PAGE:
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Thorne, Steve - Emotional Creatures: Part One (8/10) - Great Britain - 2005

Genre: Progressive Rock
Label: Giant Electric Pea Limited
Playing time: 53:01
Band homepage: Thorne, Steve

Tracklist:

  1. Here They Come
  2. God Bless America
  3. Well Outta That
  4. Ten Years
  5. Last Line
  6. Julia
  7. Therapy
  8. Every Second Counts
  9. Tumbleweeds
  10. Gone
  11. Goodbye
Thorne, Steve - Emotional Creatures: Part One

STEVE THORNE? Never heard of them, I thought when I held this disc in my hands. The sticker with the names of the guest musicians from SPOCKS BEARD, JADIS and IQ among others made me curious of “Emotional Creatures Part One”. I can say one thing right away: Those who like heavy, distorted guitars on their Rock albums can skip the rest of the review and does not need to buy the album. Multi instrumentalist Steve Thorne rather likes calm, dreamy and sometimes melancholic sounds.

 

The acoustic guitar is the main force on all of the songs, which gives the disc a slight Folk touch. Those who scream boring now should listen to this first, as the quality of the eleven tunes is not to be sneezed at. If I had to pick a season where this music fits best I would instantly say autumn. Some titles such as “God Bless America” (with nice ironical lyrics and the use of a flute) or “Therapy” (very emotional) make me think of golden October days. “Ten Years”, “Julia” or “Gone” are rather melancholic and make the November rain draw nearer in the distance. But there is one thing all of the songs have in common. They are catchy and get hooked in the auditory passage if you let them do so. Regarding the progressive side of the music, Steve Thorne is guided by bands like JADIS or GENESIS remotely. Especially the Steve’s vocals have a bit of Peter Gabriel to them. It is very comfortable in any case, also with the somewhat rougher songs such as “Well Outta That”.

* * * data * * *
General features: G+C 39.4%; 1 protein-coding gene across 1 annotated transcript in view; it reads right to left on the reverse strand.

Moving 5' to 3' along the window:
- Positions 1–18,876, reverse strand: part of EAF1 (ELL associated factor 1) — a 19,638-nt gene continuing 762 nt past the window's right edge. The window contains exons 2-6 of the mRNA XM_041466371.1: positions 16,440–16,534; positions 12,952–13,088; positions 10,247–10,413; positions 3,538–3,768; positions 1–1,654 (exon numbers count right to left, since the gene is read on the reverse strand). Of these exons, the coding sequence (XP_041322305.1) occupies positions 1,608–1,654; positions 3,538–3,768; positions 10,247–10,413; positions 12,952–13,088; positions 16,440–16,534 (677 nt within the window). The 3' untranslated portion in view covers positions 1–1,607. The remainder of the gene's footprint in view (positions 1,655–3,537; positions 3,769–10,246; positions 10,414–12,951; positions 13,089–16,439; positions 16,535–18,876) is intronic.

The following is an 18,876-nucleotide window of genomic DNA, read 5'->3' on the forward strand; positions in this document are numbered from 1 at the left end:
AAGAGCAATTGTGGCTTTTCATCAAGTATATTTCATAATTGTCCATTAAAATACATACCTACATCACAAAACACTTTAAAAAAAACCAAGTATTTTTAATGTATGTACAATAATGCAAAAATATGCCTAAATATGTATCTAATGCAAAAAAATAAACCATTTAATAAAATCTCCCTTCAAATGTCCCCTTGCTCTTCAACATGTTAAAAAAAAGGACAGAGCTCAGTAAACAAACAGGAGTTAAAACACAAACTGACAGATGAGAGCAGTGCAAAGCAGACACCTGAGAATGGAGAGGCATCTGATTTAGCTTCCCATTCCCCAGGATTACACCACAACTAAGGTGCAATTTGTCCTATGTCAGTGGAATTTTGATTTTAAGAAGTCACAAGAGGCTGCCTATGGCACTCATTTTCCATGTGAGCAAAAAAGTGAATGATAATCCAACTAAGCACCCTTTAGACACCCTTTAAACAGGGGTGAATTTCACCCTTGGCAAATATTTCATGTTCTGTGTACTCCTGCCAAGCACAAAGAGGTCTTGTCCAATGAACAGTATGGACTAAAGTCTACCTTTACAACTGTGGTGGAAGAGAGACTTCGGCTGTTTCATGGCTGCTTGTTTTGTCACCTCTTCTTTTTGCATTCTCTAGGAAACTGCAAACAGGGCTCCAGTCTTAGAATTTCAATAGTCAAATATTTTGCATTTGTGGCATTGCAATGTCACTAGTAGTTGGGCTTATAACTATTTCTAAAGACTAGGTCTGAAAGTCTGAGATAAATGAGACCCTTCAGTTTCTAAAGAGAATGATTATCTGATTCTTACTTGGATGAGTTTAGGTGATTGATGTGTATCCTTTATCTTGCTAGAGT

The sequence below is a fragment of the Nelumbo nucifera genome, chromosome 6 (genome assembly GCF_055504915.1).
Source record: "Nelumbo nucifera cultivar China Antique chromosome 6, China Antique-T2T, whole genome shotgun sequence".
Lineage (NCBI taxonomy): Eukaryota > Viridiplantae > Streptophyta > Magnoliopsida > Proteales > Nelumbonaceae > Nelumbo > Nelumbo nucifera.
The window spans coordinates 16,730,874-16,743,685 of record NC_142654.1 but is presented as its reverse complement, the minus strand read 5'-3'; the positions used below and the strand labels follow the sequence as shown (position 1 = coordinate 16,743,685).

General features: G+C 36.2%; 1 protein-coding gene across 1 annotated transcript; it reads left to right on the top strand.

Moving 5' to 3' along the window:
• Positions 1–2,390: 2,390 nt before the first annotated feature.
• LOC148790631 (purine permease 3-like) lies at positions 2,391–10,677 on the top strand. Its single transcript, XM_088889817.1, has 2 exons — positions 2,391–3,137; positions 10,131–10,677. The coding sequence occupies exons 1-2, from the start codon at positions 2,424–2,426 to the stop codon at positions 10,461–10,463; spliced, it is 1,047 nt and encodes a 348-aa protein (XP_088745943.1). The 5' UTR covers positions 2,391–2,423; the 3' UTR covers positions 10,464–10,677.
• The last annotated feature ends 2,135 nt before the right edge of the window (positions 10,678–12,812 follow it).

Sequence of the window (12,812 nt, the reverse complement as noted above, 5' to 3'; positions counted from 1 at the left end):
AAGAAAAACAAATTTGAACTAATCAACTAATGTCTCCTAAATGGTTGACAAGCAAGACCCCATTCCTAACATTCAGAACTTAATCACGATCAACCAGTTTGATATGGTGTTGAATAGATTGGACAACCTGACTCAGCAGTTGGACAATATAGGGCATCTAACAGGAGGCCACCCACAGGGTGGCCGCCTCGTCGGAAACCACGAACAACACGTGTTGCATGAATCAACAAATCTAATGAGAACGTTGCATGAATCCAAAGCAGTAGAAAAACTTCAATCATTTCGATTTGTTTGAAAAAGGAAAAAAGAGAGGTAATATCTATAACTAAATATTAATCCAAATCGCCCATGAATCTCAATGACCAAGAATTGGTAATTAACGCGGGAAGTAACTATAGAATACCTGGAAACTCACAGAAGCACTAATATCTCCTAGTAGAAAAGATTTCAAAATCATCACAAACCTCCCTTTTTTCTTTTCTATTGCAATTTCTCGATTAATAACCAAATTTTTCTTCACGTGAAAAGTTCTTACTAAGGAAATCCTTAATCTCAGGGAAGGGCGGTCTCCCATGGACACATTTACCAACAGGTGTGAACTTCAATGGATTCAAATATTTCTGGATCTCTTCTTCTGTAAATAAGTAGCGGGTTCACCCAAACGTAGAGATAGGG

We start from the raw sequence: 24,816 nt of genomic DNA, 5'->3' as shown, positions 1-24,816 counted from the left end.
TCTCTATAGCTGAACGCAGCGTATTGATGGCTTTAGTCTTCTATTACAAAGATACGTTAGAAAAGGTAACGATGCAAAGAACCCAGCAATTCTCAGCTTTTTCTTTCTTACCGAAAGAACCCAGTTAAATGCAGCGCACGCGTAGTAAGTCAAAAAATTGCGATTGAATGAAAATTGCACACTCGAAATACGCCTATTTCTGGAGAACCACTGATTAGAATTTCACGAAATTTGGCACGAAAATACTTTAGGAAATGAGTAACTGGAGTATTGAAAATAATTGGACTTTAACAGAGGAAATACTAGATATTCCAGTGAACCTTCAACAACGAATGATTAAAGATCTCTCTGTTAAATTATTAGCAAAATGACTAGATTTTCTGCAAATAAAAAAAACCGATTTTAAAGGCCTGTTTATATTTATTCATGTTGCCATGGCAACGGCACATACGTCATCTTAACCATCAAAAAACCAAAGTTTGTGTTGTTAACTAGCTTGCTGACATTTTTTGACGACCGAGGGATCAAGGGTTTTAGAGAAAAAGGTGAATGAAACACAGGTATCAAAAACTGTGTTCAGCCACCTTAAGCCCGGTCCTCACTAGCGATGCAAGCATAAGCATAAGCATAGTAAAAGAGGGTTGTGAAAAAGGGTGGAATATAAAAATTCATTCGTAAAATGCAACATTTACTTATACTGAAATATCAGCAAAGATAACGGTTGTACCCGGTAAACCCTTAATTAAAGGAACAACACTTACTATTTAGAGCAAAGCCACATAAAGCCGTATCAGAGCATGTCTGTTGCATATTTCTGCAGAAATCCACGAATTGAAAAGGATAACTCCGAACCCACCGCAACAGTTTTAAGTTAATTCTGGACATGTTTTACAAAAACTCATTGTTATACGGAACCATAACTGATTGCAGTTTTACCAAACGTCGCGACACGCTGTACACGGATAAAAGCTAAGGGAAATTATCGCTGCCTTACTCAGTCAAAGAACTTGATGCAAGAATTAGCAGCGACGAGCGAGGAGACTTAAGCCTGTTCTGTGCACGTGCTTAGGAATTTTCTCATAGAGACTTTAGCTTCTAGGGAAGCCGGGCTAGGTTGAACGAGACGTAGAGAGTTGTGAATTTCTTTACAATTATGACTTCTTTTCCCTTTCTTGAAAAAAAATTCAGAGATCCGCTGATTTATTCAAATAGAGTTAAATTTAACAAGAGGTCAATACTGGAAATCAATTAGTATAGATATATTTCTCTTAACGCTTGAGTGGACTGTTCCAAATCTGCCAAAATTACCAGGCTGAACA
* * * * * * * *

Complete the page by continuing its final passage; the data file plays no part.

The sound and especially the wonderful cover artwork are convincing as well and top off the album proficiently. In fact everything is alright, I would say, though there are some minor points of criticism. The fact that there is no heavier track to be heard is a bit disturbing to me. Despite some really good songs, it wouldn’t have done any harm to the variation, but maybe the main man did not want this.

 

For those who are looking for a good record for quiet hours or for some variation after the latest Black Metal massacre, Steve Thorne and “Emotional Creatures Part One” is right up your alley. Hard-nosed Metalheads and rockers will have a hard time with this easily accessible music, but as I said, everyone needs something for a quiet hour. And instead of resorting to some Pop singers, rather listen to the really good music by Steve Thorne.

 

Check out tips: “Therapy”, “Ten Years”, “Gone”, “God Bless America” (Online January 1, 2006)

Patrick Weiler



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